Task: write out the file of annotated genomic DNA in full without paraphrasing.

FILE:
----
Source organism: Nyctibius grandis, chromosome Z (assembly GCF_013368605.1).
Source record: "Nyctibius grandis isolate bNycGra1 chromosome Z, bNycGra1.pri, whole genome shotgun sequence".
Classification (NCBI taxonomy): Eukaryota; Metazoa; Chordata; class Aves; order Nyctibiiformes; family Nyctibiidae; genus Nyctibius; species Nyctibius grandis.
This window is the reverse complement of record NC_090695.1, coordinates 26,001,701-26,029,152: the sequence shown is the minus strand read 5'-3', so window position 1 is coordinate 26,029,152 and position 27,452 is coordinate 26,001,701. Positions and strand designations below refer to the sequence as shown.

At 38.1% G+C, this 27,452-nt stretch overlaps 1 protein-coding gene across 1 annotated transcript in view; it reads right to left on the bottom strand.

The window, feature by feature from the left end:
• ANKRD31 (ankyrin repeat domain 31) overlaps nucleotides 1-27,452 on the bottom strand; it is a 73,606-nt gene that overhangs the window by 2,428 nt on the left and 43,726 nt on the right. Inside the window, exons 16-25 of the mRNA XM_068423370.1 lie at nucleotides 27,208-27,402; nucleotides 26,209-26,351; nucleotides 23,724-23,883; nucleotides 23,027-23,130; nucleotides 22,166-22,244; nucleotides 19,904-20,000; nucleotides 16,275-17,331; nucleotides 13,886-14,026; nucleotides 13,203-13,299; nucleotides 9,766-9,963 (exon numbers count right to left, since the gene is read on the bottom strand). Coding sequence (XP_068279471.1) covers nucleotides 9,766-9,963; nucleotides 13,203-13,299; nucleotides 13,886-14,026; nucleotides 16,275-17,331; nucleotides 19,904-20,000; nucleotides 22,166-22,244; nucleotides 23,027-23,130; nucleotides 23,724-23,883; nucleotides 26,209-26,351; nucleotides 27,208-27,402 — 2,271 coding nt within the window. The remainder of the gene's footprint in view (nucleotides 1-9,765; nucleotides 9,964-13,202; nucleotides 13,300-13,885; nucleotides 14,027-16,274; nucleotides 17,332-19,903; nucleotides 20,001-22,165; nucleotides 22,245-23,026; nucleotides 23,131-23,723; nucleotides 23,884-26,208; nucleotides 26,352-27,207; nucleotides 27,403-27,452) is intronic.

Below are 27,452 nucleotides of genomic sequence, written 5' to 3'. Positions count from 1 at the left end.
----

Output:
Source organism: Nyctibius grandis, chromosome Z (assembly GCF_013368605.1).
Source record: "Nyctibius grandis isolate bNycGra1 chromosome Z, bNycGra1.pri, whole genome shotgun sequence".
Classification (NCBI taxonomy): Eukaryota; Metazoa; Chordata; class Aves; order Nyctibiiformes; family Nyctibiidae; genus Nyctibius; species Nyctibius grandis.
This window is the reverse complement of record NC_090695.1, coordinates 26,001,701-26,029,152: the sequence shown is the minus strand read 5'-3', so window position 1 is coordinate 26,029,152 and position 27,452 is coordinate 26,001,701. Positions and strand designations below refer to the sequence as shown.

At 38.1% G+C, this 27,452-nt stretch overlaps 1 protein-coding gene across 1 annotated transcript in view; it reads right to left on the bottom strand.

The window, feature by feature from the left end:
• ANKRD31 (ankyrin repeat domain 31) overlaps nucleotides 1-27,452 on the bottom strand; it is a 73,606-nt gene that overhangs the window by 2,428 nt on the left and 43,726 nt on the right. Inside the window, exons 16-25 of the mRNA XM_068423370.1 lie at nucleotides 27,208-27,402; nucleotides 26,209-26,351; nucleotides 23,724-23,883; nucleotides 23,027-23,130; nucleotides 22,166-22,244; nucleotides 19,904-20,000; nucleotides 16,275-17,331; nucleotides 13,886-14,026; nucleotides 13,203-13,299; nucleotides 9,766-9,963 (exon numbers count right to left, since the gene is read on the bottom strand). Coding sequence (XP_068279471.1) covers nucleotides 9,766-9,963; nucleotides 13,203-13,299; nucleotides 13,886-14,026; nucleotides 16,275-17,331; nucleotides 19,904-20,000; nucleotides 22,166-22,244; nucleotides 23,027-23,130; nucleotides 23,724-23,883; nucleotides 26,209-26,351; nucleotides 27,208-27,402 — 2,271 coding nt within the window. The remainder of the gene's footprint in view (nucleotides 1-9,765; nucleotides 9,964-13,202; nucleotides 13,300-13,885; nucleotides 14,027-16,274; nucleotides 17,332-19,903; nucleotides 20,001-22,165; nucleotides 22,245-23,026; nucleotides 23,131-23,723; nucleotides 23,884-26,208; nucleotides 26,352-27,207; nucleotides 27,403-27,452) is intronic.

Below are 27,452 nucleotides of genomic sequence, written 5' to 3'. Positions count from 1 at the left end.